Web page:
Until now, all this new functionality was only available on the private spreadsheet I was using (see my private PCT and A.T. sheets if interested). Recently, I got around to writing up a summary of that hike and decided to make the new improvements public. I thought about making it available as a separate, second edition of the original spreadsheet but since the link to the original is floating around the Web in several places, I decided to just delete all the original sheets and replace them with the new version.
I also deleted all my personal hike inputs. I debated doing this as I kept my A.T. hike information in the earlier versions to better illustrate the capabilities but ultimately I decided it might be easier to remove the data so you can start with a clean sheet right away.
For reference, here are the main things you can track for each day with the spreadsheet:
- Start and stop location name (both planned and actual for the latter)
- Start and stop mile number
- Start and stop time
- Amount of time spent taking breaks
- Section you are hiking that day (section name and section number if you are doing a multi-section hike rather than a continuous thru-hike)
- Sleep situation (tent, hammock, hotel, etc.)
- Elevation where you stop for the day
- Amount of elevation gain and loss
- The amount of bonus (off-trail) miles you hiked
- If you received any trail magic
- If you were able to enjoy any non-trail food or drinks
- If you resupplied
- If you fell or had an injury
- If there was rain or snow
- If you spotted any wildlife
- If you were able to charge your electronic devices
- If you were able to take a shower
- If you were able to do laundry
- If you took a shuttle
- If you hitchhiked
- If you bought a fuel canister
- How many liters of water you drank
- The low and high temperature
- Your body weight (if you are able to measure it that day)
- Other hikers or trail angels you met
- A space to enter some notes for the day. Sort of a digital diary if you want.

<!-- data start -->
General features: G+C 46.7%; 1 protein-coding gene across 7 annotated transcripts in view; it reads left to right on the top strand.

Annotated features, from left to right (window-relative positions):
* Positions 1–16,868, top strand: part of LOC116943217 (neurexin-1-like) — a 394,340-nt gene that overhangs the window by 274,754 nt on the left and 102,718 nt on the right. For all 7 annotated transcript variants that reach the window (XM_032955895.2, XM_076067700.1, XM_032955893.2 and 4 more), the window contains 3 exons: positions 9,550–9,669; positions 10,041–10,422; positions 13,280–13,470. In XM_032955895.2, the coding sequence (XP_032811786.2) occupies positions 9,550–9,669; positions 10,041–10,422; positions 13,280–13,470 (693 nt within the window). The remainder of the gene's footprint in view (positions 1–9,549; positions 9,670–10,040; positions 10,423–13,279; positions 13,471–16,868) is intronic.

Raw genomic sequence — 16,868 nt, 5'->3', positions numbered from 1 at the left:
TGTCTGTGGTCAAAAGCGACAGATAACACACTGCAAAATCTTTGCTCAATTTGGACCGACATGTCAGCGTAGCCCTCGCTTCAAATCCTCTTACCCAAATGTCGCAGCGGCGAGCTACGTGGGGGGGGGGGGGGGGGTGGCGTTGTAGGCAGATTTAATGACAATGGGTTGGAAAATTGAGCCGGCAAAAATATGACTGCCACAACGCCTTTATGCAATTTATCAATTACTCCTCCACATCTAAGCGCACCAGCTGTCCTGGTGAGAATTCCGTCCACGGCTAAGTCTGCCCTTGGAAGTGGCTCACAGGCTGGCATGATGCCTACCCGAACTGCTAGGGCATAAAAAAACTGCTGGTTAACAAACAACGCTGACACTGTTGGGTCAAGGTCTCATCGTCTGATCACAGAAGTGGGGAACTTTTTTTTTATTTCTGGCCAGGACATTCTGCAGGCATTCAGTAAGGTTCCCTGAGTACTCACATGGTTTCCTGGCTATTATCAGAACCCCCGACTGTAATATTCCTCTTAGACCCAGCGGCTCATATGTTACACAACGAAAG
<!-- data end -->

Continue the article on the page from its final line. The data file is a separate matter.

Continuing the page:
Most of the latter things are check boxes that don’t need any typing input. The rest are pretty easily entered, especially if you use the FarOut app. I usually only needed a few minutes to do it each evening in camp, though I usually spent a bit more time writing my notes entry, which I used as my trail diary.
With that small investment of time each day the spreadsheet will calculate many different summary statistics (totals, averages, minimums, maximums, etc.). It will also automatically create multiple charts based on those calculations.
You can also use the spreadsheet to track your expenses. The default spending categories are: Lodging, Food (Resupply), Food (Town), Transportation, Laundry, Mobile, Gear, and Miscellaneous. You can change these labels if you prefer different categories. Just like the hike statistics, the spreadsheet will then calculate totals and averages for each category and create four relevant charts (two are essentially duplicated but use a different style in case you prefer one over the other.
You can also track your pre-hike gear purchases by category and, again, summary statistics and a graph will be created automatically. If you do this, the expenses sheet will automatically include the pre-hike gear as an additional category and the summary statistics will show total expenses with and without this gear included.
Finally, there is a “Rituals” sheet that may or may not be of some use. It isn’t really useful for tracking your hike or expenses but, since you are likely to be using the spreadsheet every day, it makes it easy to review regularly. It has lists of common chores or “to-do” items for different times (mornings, while hiking, evenings, on-trail when you have mobile service, and in towns). A lot of these list items are generic and may be useful to you but, if not, edit to suit your needs.